[cryptography] open letter to Phil Zimmermann and Jon Callas of Silent Circle, re: Silent Mail shutdown
peter at allicient.co.uk
Sat Aug 17 18:05:02 EDT 2013
On 17 August 2013 19:23, Jon Callas <jon at callas.org> wrote:
> On Aug 17, 2013, at 10:41 AM, ianG <iang at iang.org> wrote:
> > Apologies, ack -- I noticed that in your post.
> > (And I think for crypto/security products, the BSD-licence variant is
> more important for getting it out there than any OSI grumbles.)
> Thanks. I agree with your comments in other parts of those notes that I
> removed about issues with open versus closed source. I often wish I didn't
> believe in open source, because the people doing closed source get much
> less flak than we do.
I'm not sure that's true (that closed-source gets less flak). From the
user's point of view if security issues arise in a closed-source product
then there are two possible explanations: either the vendor made a mistake
or they did it deliberately; with no way to distinguish, it can be much
more damaging to a company's reputation. This can be demonstrated by
example: can we have a show of hands for anyone who would trust Skype to
handle anything important/sensitive?
An open-source product on the other hand - in theory at least - is more
amenable to people determining whether a problem was a mistake or
deliberate... or at least the user can make an informed choice based on the
evidence. From a personal point of view, I don't tend to run software I
cannot look at the source for; granted that is in part due to being able to
fix problems more easily but there have been instances where I've chosen
not to use software because I've seen the state of the source and thought
"nae danger am I running that on an internet facing interface".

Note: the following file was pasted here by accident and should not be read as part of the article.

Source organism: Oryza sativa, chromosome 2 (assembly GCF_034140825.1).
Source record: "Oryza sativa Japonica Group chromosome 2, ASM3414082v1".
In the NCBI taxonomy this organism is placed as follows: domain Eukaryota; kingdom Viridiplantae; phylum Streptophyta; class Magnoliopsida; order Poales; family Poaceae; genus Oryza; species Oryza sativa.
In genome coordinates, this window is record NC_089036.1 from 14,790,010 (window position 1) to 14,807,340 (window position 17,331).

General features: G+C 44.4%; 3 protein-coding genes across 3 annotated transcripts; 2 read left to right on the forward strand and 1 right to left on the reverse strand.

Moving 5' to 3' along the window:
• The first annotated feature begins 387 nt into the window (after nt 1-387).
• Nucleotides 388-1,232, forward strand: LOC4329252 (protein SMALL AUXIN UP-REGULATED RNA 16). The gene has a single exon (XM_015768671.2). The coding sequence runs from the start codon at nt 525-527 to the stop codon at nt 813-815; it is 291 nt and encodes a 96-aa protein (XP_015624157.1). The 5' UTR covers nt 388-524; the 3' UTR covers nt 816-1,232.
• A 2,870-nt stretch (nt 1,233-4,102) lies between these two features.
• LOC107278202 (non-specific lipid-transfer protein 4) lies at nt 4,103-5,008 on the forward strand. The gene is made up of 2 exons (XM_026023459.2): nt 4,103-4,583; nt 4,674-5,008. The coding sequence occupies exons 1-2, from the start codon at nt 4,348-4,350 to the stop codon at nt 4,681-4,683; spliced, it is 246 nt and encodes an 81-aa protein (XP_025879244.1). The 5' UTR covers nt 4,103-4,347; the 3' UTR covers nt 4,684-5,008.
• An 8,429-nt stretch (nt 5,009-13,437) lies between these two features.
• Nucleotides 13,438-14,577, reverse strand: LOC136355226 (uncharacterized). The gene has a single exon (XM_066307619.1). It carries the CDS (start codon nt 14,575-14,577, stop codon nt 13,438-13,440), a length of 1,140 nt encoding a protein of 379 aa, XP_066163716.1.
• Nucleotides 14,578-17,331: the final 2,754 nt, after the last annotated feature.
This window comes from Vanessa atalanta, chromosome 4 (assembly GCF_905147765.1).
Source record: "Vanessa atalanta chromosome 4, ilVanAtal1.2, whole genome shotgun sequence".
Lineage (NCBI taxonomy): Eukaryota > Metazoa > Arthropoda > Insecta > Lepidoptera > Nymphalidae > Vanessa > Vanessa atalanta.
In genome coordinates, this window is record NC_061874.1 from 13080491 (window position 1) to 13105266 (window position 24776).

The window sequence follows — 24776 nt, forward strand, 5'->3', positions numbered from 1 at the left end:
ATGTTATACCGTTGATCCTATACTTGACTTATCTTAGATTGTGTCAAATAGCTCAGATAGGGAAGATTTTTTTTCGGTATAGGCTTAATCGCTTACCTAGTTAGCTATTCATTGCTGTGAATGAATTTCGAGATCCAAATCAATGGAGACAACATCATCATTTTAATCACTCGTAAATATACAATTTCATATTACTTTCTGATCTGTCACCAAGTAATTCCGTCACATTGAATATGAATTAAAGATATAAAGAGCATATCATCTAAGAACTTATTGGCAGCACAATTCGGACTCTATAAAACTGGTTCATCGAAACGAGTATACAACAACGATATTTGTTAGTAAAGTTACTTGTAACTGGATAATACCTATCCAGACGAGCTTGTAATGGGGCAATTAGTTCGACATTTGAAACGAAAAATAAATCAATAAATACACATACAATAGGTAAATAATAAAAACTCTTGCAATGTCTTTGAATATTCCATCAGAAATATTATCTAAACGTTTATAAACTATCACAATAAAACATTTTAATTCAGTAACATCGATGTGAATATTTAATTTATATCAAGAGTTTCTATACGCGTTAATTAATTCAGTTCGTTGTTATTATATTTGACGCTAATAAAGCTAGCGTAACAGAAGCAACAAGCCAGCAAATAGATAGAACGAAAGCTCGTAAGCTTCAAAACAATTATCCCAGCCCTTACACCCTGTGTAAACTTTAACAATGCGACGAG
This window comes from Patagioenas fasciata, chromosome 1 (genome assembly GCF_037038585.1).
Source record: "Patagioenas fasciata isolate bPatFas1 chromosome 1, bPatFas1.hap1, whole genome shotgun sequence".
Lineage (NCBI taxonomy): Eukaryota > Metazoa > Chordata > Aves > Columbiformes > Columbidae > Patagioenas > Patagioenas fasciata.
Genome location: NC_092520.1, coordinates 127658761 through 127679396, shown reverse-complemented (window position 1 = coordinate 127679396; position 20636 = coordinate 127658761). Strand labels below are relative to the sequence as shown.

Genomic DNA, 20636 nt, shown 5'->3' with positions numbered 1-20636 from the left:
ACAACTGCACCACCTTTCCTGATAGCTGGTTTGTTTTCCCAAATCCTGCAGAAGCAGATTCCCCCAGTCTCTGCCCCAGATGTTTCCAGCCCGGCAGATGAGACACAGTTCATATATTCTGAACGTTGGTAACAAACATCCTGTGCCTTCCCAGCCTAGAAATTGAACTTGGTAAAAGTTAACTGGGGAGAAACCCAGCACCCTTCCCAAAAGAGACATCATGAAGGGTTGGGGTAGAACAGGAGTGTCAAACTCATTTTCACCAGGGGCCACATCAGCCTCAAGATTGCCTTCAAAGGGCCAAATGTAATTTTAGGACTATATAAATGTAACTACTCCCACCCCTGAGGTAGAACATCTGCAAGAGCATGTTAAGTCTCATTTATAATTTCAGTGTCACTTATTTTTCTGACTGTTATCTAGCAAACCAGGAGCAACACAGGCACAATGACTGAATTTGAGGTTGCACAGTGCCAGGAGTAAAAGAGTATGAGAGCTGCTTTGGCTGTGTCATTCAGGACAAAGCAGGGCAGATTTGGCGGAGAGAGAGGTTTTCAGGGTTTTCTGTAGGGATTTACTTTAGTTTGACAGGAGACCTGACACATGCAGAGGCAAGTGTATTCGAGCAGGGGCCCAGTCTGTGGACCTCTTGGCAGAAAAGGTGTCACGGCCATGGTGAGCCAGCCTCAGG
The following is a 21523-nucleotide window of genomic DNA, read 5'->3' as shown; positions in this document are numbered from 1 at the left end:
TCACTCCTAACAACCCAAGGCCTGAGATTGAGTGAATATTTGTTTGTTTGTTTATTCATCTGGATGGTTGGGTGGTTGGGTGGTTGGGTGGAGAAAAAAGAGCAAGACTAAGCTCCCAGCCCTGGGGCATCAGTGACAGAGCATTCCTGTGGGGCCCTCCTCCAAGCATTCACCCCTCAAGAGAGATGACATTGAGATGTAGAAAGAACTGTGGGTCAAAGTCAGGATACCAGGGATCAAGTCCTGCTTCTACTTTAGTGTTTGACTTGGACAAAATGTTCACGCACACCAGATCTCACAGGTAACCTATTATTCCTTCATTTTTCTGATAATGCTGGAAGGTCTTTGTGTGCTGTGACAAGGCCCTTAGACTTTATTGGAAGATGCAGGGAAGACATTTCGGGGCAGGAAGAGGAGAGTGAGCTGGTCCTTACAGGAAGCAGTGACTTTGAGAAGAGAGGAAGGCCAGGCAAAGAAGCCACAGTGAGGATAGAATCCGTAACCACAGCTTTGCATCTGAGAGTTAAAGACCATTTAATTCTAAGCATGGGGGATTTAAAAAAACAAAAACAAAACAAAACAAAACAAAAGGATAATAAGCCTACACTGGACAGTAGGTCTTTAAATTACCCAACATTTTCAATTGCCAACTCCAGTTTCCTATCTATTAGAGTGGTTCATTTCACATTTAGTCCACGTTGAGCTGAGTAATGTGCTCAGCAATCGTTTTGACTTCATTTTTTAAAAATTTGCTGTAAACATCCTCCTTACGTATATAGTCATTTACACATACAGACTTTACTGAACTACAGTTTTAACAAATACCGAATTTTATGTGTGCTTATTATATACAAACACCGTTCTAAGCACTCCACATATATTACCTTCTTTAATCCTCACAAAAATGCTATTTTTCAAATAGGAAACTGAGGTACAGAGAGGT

So, long-story-short, I think your choice was the preferable one and any
flak you might be getting is more likely to work in your favour in the long
term, as long as you keep doing as you have done by continuing to address
those concerns. There are complicating factors with software like
SilentCircle as I don't trust the underlying OS or firmware of any
currently available mobile device - and I trust even less any potential
recipient's device - but that's a whole other discussion, and a far more
> > Ah ok. Will they be writing an audit report? Something that will give
> us trust that more people are sticking their name to it?
> I get regular audit reports, and have since last fall. :-)
> I haven't been putting them out because it felt like argument from
> authority. Hey, don't audit this yourself, trust these guys!
> Moreover, those reports are guidance we have from an independent party on
> what to do next. I want those to be raw and unvarnished. If they're going
> to get varnished, I lose guidance and I also lose speed. A report that's
> made for the public is definitionally sanitized. I don't want to encourage
> It's a hard problem. I understand what you want, but my goal is to provide
> a good service, not a good report.
I personally wouldn't expect publication of internal audits. What might
assuage peoples' concerns though is being able to verify the package they
are running has definitely been compiled from the source code that is
publicly available: people have checked the source for SilentCircle's
products - and from what I can tell, independently - so if we assume we
trust the source there needs to be a chain of trust to ensure the binary
that's being executed has not been altered (I don't expect you ever would
but it's a nice feature to be able to prove it).
The corollary to this is for the ultra paranoid, the provision of a
hash/signature would probably be better done by a third-party, i.e. if
Zooko is intimating that in the current model SilentCircle could distribute
a back-doored package then there is no improvement unless the trust is
shared with an independent third-party... preferably someone not subject to
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